I know, I know, many argue passionately that this is not a political affair but rather a moral and legal one. After reading the Mueller report, they say, Congress has no option but to fulfill its obligation and impeach Trump. But this view misunderstands impeachment entirely. It is, by design, an inherently political process, not a legal one. That’s why the standard used — “high crimes and misdemeanors” — is not one used in criminal procedures. And that is why the decision is entrusted to a political body, Congress, not the courts.
In 1970, when he was House minority leader, Gerald Ford provided the most honest definition of an impeachable offense: “whatever a majority of the House of Representatives considers it to be at a given moment in history.” Of the three cases in the United States’ past, history’s judgment is that only one — the impeachment proceedings against President Richard M. Nixon — was wholly justified. President Andrew Johnson’s decision to fire his secretary of war — clearly lawful — should not have led to his impeachment. The same is true for President Bill Clinton’s failed Whitewater land deal, which triggered an independent counsel inquiry that went into completely unrelated arenas and used questionable methods of investigation.
Harvard Law School’s Noah Feldman points out that neither history nor the framers’ intent yields clear lessons on the topic. “It’s quite possible that many founders would have supported impeachment for serious substantive matters like the usurpation of power by the president. By that standard, would [Abraham] Lincoln’s suspension of habeas corpus, FDR’s internment of the Japanese Americans or [Lyndon] Johnson’s massive expansion of the Vietnam War all have been impeachable offenses? Possibly.” But these presidents were not impeached because Congress and the country exercised political judgment. And that is why it is entirely appropriate for Democrats to think this through politically.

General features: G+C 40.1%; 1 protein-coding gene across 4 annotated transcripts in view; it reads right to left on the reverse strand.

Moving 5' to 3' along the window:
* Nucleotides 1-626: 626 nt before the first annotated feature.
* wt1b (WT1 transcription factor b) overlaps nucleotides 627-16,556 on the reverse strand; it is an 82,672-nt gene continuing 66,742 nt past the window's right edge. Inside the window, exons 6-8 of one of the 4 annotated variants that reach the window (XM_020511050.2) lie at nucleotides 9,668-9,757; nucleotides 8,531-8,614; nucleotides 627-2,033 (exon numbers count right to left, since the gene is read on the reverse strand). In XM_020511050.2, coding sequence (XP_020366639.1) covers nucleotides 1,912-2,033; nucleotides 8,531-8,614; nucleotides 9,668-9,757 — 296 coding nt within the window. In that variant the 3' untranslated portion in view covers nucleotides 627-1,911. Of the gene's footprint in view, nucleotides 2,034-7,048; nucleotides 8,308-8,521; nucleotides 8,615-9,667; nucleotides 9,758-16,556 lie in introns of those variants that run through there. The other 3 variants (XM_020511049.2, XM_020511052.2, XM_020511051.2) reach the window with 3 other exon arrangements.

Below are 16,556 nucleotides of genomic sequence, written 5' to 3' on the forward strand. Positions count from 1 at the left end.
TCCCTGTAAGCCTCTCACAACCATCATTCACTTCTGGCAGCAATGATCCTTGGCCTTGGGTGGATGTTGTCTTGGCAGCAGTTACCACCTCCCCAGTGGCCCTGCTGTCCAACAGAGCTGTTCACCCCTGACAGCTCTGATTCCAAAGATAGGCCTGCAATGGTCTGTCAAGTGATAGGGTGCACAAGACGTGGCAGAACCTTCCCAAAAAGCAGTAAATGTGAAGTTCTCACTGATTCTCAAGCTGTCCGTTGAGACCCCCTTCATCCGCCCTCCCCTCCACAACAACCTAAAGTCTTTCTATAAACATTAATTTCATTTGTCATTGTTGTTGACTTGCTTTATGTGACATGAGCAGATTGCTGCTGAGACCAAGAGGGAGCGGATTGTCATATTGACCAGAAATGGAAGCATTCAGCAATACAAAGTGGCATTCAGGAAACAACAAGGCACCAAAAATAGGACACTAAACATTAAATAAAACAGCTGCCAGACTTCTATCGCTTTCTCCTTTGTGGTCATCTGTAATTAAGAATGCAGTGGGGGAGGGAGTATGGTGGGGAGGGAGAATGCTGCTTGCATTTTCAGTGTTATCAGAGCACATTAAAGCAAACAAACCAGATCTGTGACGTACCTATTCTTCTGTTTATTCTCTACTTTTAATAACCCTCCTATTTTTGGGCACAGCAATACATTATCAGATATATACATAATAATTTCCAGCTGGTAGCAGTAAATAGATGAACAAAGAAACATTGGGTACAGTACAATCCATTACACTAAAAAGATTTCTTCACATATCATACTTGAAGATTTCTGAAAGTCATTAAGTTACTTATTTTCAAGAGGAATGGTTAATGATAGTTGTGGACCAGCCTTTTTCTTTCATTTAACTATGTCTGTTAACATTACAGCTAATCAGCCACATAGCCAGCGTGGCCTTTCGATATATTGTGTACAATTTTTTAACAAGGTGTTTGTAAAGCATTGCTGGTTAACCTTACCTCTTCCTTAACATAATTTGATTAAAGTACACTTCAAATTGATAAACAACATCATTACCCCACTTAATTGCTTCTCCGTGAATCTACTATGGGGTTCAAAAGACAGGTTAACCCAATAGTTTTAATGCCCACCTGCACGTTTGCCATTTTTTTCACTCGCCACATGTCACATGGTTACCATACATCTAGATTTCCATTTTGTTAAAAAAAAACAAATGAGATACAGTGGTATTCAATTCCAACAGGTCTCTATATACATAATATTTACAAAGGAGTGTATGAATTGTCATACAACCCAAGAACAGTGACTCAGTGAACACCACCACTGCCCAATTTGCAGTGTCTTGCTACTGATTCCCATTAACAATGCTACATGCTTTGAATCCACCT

For some Democrats, impeachment talk might be a smart, if cynical, short-term calculation. If you are running for the Democratic nomination and languishing in the polls, it is a way to get attention. If you are consolidating your support with the party’s base, the more fiercely anti-Trump you are, the better. But all these moves work only as long as House Speaker Nancy Pelosi (D-Calif.) slow-rolls the process and stops it from getting out of hand. Others can be irresponsible on the assumption that Pelosi will be responsible. But what if things snowball, as they often do in politics?
The Democrats have a much better path in front of them. They should pursue legitimate investigations of Trump, bring in witnesses and release documentary proof of wrongdoing, providing a national education about the way Trump has operated as president. But they should, at the same time, show the public that they would be a refreshing contrast to Trump — substantive, policy-oriented, civil and focused on the country, not on their narrow base. America is tired of the circus of Trump. That doesn’t mean they want the circus of the House Democrats.
The president is vulnerable. With strong economic numbers, he has astonishingly low approval ratings. He will likely run his 2020 campaign on cultural nationalism, as he did in 2016. Democrats need to decide what their vision will be. That should be their focus, not the unfounded hope that if they pursue impeachment, somehow a series of miracles will take place — a deeply divided country will coalesce around them, and Republicans will finally abandon their president.
The real challenge the Democrats face goes beyond Trump. It is Trumpism — a right-wing populism that has swelled in the United States over the past decade. Surely the best way to take it on is to combat it ideologically and defeat it electorally. That is the only way to give the Democrats the real prize, which is not Trump’s scalp but the power and legitimacy to forge a governing majority.